UBM, London

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There’s often a moment, when we arrive at project meetings, when everyone – from receptionists through to security guards – look at us with nonplussed, confusion expressions.

You work for a magazine? You’re here to meet which design firm? We can’t find their names on our list!

Well there’s none of that this morning. Not only are we expected, we’re also very much ‘in the system’ – and all we have to do is place our visitor card on a scanner and the building guides us the rest of the way. Our elevator is waiting and fully aware of which floor we require – and before we know it we’re some 18 floors above street level and being greeted by our hosts.

Gensler has recently completed the design of UBM’s global headquarters on London’s South Bank, creating a flexible work environment that fosters innovation, enabling the multinational media brand to continue to compete in the digital age.

A 170-year old UK based business, UBM made the shift from print to online early on in the digital explosion, embracing technology and the web ahead of many of its competitors.

Today UBM is a global events-led marketing and communications services company operating in more than 20 countries and boasting some 5,000 expert staff.

We are met (seamlessly, of course) by UBM’s Denise Dunne and Gensler’s Enrico Caruso, who begin by telling us more about the intuitive nature of this amazing LEED Platinum space. One of only three projects in the London and five in the UK to achieve a LEED Platinum Commercial Interiors rating, the space is designed with energy efficiency, employee wellbeing and future flexibility in mind.

Following the success of Gensler’s previous office design projects for the forward-thinking global media company (including San Francisco, New Jersey, Los Angeles and Shanghai) spanning a five year relationship, UBM approached Gensler to create a London space that reflects the innovative media company it has become, whilst incorporating the next generation of workplace thinking. ‘It doesn’t often happen where the client is willing to take a few risks, shake up their organization for the better – and in all aspects, not just the bottom line,’ Enrico tells us. ‘UBM had done a lot of work throughout the world that informed some of the practices that were put in place here. This certainly takes things further, but like I said, the client was incredibly open to pushing things forward.’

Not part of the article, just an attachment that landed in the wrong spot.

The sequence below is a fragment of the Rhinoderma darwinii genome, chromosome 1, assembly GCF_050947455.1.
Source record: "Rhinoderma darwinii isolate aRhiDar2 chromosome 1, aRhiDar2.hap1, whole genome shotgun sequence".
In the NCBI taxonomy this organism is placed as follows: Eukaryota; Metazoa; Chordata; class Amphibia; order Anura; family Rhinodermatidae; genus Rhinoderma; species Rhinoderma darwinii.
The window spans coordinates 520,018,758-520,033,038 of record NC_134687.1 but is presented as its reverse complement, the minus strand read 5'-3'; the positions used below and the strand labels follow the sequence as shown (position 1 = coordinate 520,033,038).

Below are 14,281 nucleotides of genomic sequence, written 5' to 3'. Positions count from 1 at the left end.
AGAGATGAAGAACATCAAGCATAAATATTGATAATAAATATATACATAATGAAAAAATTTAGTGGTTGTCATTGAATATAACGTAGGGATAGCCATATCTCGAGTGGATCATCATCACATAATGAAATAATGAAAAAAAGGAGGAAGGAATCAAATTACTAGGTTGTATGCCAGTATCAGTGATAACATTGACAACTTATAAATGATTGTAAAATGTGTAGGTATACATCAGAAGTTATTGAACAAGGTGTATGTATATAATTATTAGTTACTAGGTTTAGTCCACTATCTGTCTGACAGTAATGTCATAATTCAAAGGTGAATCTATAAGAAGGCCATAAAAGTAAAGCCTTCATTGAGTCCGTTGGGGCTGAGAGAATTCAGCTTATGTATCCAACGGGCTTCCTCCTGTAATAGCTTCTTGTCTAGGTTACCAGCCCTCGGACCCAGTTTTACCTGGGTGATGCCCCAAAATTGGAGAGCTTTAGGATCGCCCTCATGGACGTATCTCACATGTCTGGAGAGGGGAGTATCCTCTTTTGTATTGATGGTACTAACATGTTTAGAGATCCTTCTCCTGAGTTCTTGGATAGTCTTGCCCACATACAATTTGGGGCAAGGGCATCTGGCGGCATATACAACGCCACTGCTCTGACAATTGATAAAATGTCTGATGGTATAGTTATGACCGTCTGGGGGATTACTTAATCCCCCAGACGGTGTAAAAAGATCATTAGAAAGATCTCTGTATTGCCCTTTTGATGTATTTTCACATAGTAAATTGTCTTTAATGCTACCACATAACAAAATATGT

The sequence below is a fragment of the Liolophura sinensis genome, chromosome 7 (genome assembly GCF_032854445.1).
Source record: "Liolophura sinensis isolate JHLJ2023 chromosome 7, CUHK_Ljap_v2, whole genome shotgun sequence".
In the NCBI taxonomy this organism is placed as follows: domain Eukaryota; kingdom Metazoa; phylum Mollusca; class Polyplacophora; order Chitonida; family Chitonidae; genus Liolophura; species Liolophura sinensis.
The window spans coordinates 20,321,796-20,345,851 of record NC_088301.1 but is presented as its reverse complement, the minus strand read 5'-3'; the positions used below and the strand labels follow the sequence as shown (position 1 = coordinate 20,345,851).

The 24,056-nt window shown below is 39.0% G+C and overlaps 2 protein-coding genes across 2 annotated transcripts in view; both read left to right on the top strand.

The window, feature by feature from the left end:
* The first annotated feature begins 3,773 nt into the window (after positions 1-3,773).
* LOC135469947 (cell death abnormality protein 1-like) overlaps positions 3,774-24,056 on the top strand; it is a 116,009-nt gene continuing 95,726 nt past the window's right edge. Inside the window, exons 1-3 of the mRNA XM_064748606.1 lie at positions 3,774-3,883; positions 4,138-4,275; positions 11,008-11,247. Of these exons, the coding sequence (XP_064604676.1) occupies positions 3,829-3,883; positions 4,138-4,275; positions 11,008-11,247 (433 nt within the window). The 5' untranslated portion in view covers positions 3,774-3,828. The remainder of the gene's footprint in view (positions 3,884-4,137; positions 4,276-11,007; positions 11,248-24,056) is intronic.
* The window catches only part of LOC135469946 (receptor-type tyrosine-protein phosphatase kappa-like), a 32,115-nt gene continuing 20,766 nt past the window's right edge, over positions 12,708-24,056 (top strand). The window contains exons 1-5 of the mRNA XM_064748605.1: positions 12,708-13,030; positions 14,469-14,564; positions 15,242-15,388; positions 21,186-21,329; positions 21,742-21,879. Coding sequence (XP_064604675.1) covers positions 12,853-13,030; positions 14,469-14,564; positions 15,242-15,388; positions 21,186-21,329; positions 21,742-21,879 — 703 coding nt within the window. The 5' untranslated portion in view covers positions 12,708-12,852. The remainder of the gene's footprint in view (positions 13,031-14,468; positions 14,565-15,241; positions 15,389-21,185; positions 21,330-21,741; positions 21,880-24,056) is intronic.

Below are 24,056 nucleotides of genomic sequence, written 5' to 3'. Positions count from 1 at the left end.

‘Our staff come onto their floor, go to the monitor at the front of that floor and book a seat within their ‘neighbourhood’. We did look at several options and we chose to go with a system whereby people do sit amongst the people they need to be working with.’

We’ve already enjoyed the impressive visitor experience here at 240 Blackfriars Road, but Denise is also happy to take us k vthrough the new staff experience. ‘Staff have their own card and basically it allows them to enter the building and access all of its services. This is about making the building as sustainable and efficient as possible – it’s about getting people through and around the building as easily as possible. If we head up to the 18th floor you’ll see that our floor is slightly different to the other floors, because this is where our Head Office is based, so we don’t have quite as many agile spaces and instead have some offices. When an occupant is out however, the offices are open to all of us to use for ourselves or for meetings. On the other floors the teams work very collaboratively and with maybe slightly less sensitive material and so we have lots of different spaces to allow different types of working.